adding random event cards
Another typical add on to snakes & ladders is the use of cards (luck, chance, distaster, etc.). Instead of the fixed event on specific field, you draw a card on these fields. In some cases you draw a card from a specific deck, according to the collor or type of the field your land on. Some of these games require to draw an event card any turn.
moving backward and forward
Instead of just moving forward, you also may move backward (or sidewards if applicable). This gives you some kind of tactical advantage, since you might to decide to go the other way. A typical example is Trivial Pursuit.
having pawns with different characteristics
One could differentiate the pawns in a way that they react differtently to events, behave differently. Typically adventure / strategic games have this mechanic. Off course chess is another striking example where the different pawns have different characteristics. Should I mention that you overdo this mechanic. In some game the pawns have so many characteristics, that even can change during the game (AND SHOULD BE NOTED), that the game becomes unplayable. [note, the examples above are taken from games, where you can move in any direction] [see also: about pawns]
having pawns that can accumulate characteristics
Instead of drawing cards as simple events, pawns may gain permanent characteristics. [see also: about pawns]
Looking at the different aspects above, you would be easily tempted to re-invent Talisman (Games Workshop).
Any direction movements
In some of the most popular strategy games, you are allowed to move any way you want, left, right, up, down, diagonal, in some cases with restriction or obstacles. The most obvious example is chess. Other ones might by cluedo, dungeon quest, stratego, etc. Many of the characteristics as mentioned above go here as wel. Major difference is that you are 'free' to move.
Table top games moves
Mordheim and Warhammer are Games Workshop games (like many other table top games) where characters move by inches. A table or any surface can be the playground, usually enhenced by obstacles, buidlings and other scenery as shown. Building a complex scenery is a hobby on its own by the way.
Another issues is whether the movement you pieces can be modified either by the characteristics of your game-representation, you or your opponent. E.g. you randomize your movement by a dice, and have it changed by modifiers that come with the representation (e.g. a car drive 2D+3) or (Last speed +/- 1D). Keep in mind that if you choose to have different reprentations with different characteristics, each player has to know, or least must be able to verify, the speed you doing. Typical example is Warhammer and alike with lots of different representations and characteristics, that can be modified by adding additional gear.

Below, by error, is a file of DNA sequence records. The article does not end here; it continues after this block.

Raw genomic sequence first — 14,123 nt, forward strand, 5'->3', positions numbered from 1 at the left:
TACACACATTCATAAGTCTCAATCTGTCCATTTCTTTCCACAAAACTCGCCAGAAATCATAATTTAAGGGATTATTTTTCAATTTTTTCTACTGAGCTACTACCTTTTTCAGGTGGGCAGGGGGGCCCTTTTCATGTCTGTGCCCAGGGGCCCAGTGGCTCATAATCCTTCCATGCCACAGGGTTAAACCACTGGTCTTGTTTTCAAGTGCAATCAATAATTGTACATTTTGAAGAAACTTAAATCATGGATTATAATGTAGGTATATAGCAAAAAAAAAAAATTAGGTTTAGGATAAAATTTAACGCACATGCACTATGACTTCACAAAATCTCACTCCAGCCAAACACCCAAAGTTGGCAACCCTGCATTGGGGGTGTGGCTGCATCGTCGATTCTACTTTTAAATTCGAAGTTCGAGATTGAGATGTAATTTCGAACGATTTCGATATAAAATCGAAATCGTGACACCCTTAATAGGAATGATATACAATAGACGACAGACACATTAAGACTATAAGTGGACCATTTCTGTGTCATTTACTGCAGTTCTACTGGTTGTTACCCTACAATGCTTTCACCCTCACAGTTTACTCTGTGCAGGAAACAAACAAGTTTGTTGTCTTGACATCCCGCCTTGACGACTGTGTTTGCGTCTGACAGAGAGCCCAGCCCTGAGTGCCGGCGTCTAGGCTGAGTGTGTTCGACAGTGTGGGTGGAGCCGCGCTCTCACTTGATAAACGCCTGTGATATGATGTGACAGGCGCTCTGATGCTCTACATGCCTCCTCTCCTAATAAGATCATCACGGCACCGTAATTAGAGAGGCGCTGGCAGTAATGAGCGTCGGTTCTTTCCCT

The other thing you can ask yourself, what is the 'real' distance move. Does it move from tile to tile, from square to square, or from hex to hex? Or does it move actual distances (in inches / centimeters such as many wargames)?. Can it move to all sides (pawn v.s. queen in Chess)? Only straight (e.g. horse in Chess)? Can they skip over other pawns?
Diskwars has an interesting feature on moving the pieces. What you actually do is: you flip the disks (as they are called) over. So if the movement attribute is 3, you may flip the disk three times in any direction. In addition the disks come in various sizes (four?). It is a variation on real distances (like in Warhammer), but you actually don't need something to measure, you just flip the disks. It should be noted that flipping a lot will damage the pieces over time (the disk are made from hard-paper). There is an other interesting twist to the size of disk, the bigger they are, the easier to attack (with more pieces) (as more pieces can be put on larger disks, indicated a charge). Note that a large object does not neccesarely means it moves faster, a small disk can have an movement attribute of 10 (flipping it 10 times) while big one can have a movement attribute of 1.